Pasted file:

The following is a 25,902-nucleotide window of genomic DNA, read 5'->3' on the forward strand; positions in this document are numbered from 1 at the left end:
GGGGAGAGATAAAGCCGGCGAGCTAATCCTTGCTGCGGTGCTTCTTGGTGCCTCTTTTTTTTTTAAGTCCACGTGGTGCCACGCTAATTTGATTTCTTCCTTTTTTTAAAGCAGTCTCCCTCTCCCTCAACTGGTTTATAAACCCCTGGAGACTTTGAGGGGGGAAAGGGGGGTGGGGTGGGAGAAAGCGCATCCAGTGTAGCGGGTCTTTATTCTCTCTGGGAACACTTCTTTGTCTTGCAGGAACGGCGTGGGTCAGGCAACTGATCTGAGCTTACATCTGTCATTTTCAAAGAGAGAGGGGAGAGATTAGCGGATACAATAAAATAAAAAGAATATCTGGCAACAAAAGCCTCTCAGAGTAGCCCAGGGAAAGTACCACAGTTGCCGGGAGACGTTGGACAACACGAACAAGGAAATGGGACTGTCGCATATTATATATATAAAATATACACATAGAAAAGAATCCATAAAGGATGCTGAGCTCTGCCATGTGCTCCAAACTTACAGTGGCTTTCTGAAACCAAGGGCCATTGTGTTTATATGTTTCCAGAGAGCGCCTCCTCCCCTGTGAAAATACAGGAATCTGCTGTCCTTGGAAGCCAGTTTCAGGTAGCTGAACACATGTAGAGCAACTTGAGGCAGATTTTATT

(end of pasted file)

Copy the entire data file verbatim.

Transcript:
The following is a 25,902-nucleotide window of genomic DNA, read 5'->3' on the forward strand; positions in this document are numbered from 1 at the left end:
GGGGAGAGATAAAGCCGGCGAGCTAATCCTTGCTGCGGTGCTTCTTGGTGCCTCTTTTTTTTTTAAGTCCACGTGGTGCCACGCTAATTTGATTTCTTCCTTTTTTTAAAGCAGTCTCCCTCTCCCTCAACTGGTTTATAAACCCCTGGAGACTTTGAGGGGGGAAAGGGGGGTGGGGTGGGAGAAAGCGCATCCAGTGTAGCGGGTCTTTATTCTCTCTGGGAACACTTCTTTGTCTTGCAGGAACGGCGTGGGTCAGGCAACTGATCTGAGCTTACATCTGTCATTTTCAAAGAGAGAGGGGAGAGATTAGCGGATACAATAAAATAAAAAGAATATCTGGCAACAAAAGCCTCTCAGAGTAGCCCAGGGAAAGTACCACAGTTGCCGGGAGACGTTGGACAACACGAACAAGGAAATGGGACTGTCGCATATTATATATATAAAATATACACATAGAAAAGAATCCATAAAGGATGCTGAGCTCTGCCATGTGCTCCAAACTTACAGTGGCTTTCTGAAACCAAGGGCCATTGTGTTTATATGTTTCCAGAGAGCGCCTCCTCCCCTGTGAAAATACAGGAATCTGCTGTCCTTGGAAGCCAGTTTCAGGTAGCTGAACACATGTAGAGCAACTTGAGGCAGATTTTATT